World hunger crisis spiralling out of control
9 January 2009
The United Nations World Food Program (WFP) has urged countries to
step up and allocate to urgent hunger needs a fraction of what is
proposed for financial rescue packages to address the global economic
"We need to send a bold signal of hope to the world with a human
rescue package," said Josette Sheeran, Executive Director of the World
Food Program, speaking from New Delhi during her first visit to India in
December, the country with the single largest population of
undernourished people in the world.
"As we take care of Wall Street and Main Street, we can't forget the
places that have no streets," she said, referring to UN Secretary
General Ban Ki-moon's challenge to political leaders.
WFP — which aims to feed nearly 100 million of the world's hungriest
people in 2009 — announced today that it will start the New Year needing
US$5.2 billion for urgent hunger needs.
Without a rapid injection of funds, millions of people in Haiti, the
Congo (DRC), Ethiopia, Kenya and other hunger hot spots will run out of
food assistance by the end of March, when warehouse stocks run out. WFP
is voluntarily funded, and relies on annual contributions for all of its
Sheeran said that with a mere 1% of what has been tabled for
financial rescue packages and stimulus packages in the United States and
Europe, developed countries could fully fund the work of the World Food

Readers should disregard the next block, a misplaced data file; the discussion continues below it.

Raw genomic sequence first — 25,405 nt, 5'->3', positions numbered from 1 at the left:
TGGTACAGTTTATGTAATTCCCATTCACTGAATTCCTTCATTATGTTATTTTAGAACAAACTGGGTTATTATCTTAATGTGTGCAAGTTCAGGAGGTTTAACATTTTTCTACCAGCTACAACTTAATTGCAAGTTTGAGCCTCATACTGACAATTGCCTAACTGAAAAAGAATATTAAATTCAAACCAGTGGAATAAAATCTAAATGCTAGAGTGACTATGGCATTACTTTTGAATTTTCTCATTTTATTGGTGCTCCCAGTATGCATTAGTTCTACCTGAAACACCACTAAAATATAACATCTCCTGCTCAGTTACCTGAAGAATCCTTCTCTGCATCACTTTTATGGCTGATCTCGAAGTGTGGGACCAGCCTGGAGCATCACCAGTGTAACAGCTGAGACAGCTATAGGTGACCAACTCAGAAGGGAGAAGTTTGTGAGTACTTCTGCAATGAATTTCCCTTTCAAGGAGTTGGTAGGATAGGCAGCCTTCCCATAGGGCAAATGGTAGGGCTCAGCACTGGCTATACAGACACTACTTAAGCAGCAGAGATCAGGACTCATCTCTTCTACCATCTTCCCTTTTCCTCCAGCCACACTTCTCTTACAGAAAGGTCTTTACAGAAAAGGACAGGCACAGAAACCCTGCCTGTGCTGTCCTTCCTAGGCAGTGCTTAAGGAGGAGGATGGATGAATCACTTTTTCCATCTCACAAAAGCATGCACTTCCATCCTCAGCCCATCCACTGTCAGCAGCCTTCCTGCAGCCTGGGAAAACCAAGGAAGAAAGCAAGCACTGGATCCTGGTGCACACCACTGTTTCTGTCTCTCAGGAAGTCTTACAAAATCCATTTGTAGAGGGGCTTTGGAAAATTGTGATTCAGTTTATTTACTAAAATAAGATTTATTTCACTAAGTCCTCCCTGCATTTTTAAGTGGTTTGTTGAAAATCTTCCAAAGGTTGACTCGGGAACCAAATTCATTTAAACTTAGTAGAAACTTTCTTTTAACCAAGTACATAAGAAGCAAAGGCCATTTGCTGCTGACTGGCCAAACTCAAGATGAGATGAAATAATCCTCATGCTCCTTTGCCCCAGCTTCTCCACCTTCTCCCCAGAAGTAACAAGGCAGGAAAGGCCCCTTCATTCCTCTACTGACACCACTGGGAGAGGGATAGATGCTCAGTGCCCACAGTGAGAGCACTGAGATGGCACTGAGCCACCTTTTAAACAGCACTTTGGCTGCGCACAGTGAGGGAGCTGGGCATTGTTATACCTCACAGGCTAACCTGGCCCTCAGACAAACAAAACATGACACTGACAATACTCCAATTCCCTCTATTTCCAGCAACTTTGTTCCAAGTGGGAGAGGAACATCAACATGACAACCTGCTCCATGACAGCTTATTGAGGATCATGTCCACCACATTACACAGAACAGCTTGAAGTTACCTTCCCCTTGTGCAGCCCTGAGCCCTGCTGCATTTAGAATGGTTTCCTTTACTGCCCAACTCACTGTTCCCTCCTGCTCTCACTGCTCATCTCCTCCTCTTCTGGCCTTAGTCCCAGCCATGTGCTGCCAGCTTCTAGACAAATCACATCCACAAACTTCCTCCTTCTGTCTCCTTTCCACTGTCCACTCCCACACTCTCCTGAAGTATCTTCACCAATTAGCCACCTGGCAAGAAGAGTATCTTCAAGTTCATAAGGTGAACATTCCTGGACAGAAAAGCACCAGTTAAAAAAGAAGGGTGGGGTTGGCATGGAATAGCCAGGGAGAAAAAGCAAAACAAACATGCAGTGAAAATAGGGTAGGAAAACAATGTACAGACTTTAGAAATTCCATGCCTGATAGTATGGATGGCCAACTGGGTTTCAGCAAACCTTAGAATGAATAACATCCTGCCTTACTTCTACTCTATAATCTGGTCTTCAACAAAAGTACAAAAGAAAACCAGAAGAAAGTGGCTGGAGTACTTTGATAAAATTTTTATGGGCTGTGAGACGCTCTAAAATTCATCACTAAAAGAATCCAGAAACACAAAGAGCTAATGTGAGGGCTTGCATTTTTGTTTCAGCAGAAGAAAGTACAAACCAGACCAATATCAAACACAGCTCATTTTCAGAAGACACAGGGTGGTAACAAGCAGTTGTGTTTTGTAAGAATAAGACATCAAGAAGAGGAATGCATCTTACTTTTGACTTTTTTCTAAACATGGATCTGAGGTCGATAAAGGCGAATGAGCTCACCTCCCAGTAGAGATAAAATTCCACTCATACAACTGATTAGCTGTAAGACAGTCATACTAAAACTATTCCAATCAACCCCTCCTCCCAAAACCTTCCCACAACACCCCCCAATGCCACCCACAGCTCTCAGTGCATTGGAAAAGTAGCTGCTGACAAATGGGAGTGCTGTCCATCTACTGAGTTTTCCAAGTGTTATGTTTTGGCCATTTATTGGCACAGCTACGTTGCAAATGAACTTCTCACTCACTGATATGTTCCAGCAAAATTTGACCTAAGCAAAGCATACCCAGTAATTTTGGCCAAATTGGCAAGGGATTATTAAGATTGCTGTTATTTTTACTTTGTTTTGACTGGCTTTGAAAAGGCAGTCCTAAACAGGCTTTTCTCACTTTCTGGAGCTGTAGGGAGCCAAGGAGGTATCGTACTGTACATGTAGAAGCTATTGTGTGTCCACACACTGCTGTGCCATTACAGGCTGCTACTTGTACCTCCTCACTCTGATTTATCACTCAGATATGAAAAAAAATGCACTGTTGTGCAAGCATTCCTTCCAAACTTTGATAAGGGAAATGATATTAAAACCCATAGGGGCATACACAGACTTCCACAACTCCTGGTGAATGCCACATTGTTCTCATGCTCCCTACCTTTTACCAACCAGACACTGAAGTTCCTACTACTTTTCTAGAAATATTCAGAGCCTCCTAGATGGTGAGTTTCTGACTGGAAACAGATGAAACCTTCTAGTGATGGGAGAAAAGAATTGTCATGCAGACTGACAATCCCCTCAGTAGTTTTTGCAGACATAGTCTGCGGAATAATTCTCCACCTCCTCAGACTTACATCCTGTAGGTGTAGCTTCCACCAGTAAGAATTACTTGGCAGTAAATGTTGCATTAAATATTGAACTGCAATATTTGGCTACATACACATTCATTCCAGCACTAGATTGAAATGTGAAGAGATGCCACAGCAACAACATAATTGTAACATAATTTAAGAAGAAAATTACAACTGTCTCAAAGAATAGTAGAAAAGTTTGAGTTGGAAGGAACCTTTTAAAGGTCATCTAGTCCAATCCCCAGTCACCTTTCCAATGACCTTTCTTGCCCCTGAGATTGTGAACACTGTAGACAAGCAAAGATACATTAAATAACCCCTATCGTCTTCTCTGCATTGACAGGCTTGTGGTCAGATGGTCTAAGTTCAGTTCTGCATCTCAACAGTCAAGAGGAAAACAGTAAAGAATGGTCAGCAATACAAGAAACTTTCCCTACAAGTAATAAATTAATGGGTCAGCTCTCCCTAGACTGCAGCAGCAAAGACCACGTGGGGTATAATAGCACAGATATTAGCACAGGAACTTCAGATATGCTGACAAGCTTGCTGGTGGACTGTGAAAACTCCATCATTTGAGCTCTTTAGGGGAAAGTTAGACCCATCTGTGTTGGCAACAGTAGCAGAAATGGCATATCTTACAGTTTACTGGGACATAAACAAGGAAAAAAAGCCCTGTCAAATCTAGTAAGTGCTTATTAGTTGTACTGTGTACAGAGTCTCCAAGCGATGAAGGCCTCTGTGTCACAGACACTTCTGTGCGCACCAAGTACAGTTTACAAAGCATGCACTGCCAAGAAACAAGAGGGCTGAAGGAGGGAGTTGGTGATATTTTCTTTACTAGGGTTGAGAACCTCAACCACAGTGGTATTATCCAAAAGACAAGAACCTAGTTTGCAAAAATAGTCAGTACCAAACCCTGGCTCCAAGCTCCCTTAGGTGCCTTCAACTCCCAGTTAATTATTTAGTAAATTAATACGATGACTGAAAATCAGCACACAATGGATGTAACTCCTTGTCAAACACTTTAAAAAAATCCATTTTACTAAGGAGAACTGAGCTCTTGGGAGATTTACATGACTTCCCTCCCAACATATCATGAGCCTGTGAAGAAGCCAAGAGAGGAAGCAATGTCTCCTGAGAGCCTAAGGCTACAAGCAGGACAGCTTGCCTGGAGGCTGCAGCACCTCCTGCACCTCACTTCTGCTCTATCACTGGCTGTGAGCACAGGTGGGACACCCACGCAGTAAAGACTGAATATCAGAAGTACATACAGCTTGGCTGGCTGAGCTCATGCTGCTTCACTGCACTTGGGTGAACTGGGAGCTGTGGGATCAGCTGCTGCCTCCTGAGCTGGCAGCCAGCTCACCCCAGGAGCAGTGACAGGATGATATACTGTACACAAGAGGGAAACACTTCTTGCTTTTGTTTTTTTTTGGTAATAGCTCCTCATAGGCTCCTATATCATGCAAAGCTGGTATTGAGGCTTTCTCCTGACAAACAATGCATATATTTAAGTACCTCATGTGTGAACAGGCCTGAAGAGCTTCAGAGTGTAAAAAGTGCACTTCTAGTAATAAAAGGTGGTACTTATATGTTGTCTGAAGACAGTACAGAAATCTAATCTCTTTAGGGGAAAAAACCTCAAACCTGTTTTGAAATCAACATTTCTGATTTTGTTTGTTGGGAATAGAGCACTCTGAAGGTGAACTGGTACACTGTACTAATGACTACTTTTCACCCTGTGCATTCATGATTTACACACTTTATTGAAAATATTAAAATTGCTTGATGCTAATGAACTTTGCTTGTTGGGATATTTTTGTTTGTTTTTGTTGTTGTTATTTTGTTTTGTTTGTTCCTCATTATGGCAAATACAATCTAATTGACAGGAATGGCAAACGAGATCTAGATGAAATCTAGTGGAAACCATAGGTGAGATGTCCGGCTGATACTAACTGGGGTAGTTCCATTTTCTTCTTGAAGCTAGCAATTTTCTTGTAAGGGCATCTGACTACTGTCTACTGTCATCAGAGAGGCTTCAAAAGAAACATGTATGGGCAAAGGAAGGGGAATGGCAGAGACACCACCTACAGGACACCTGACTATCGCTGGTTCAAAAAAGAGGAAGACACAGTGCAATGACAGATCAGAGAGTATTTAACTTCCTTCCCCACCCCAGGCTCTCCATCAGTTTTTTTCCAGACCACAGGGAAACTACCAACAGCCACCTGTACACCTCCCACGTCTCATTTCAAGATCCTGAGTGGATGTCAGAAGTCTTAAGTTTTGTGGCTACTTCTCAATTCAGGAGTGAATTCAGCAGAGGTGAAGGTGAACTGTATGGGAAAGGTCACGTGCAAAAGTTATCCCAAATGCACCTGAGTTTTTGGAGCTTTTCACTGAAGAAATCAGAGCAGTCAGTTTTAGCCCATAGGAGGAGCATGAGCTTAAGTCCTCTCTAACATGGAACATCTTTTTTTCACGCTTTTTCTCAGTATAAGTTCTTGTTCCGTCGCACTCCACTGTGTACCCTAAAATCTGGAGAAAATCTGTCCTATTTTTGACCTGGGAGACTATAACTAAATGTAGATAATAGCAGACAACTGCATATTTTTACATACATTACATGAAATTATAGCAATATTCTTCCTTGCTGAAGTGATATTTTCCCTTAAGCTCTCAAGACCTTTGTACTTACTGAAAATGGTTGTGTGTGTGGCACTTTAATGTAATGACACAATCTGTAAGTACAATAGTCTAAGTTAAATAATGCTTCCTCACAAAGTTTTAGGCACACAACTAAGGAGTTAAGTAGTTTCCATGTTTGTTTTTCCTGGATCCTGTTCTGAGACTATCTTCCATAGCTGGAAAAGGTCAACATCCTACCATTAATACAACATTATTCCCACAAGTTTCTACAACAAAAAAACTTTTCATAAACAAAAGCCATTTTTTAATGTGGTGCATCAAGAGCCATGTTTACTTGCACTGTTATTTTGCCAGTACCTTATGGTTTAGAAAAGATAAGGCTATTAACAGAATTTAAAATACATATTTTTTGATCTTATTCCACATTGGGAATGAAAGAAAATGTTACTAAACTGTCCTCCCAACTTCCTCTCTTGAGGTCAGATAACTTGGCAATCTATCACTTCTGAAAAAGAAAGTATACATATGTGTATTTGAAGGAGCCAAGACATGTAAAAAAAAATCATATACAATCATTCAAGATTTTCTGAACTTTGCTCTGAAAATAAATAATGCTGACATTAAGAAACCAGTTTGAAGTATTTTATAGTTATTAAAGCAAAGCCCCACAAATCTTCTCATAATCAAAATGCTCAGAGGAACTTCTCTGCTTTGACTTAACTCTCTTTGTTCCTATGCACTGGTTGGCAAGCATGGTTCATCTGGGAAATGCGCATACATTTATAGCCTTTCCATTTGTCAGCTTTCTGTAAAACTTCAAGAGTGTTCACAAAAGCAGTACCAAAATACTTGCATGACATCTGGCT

Program, and make a mark toward meeting other urgent hunger needs, for
example feeding all 59 million hungry school children worldwide ($3
billion per year) and the establishment of a reserve fund for fast
acquisition of food stocks for emergencies.
Funds are also needed to boost the agricultural production of
small-holder farmers who have seen the price of seeds and fertilizers
more than double since 2006.
"World leaders need to be confronted with the values implicit in the
policy choices they are making," Sheeran said. "The world is poised to
produce trillions for financial rescue packages. What will they produce
for the human rescue?"
WFP's urgent call comes off the back of historically high food
prices, followed by continued market volatility. The global financial
crisis, which is enveloping the developed world, is spilling into the
developing world as incomes are affected, and trade, capital flows and
This month, the Kyrgyz government asked WFP to help feed 600,000
people pushed into desperate hunger following a sharp decline in the
remittances which account for 20% of the country's GDP.
The Food and Agriculture Organization (FAO) announced last week that
another 40 million people have been pushed into hunger this year
primarily due to high food prices, bringing the total number of hungry
to nearly 1 billion worldwide. This increase comes after four decades of
progress when the international community collectively helped to bring
down the percentage of hungry people from 37% to 17%.
Sheeran noted that hunger can lead to civil unrest, as witnessed in
Haiti, where people were killed and a prime minister was driven from
office when food prices soared earlier this year. There were riots in
dozens of other countries around the world.
"We are at a critical juncture where we risk watching hunger spiral
out of control as the world's population is set to climb toward 9
billion mid-century," Sheeran said, adding the effects of hunger during
a child's earliest years prevents them from reaching their full
intellectual and physical capacity.
"We can't afford to lose the next generation," she said.
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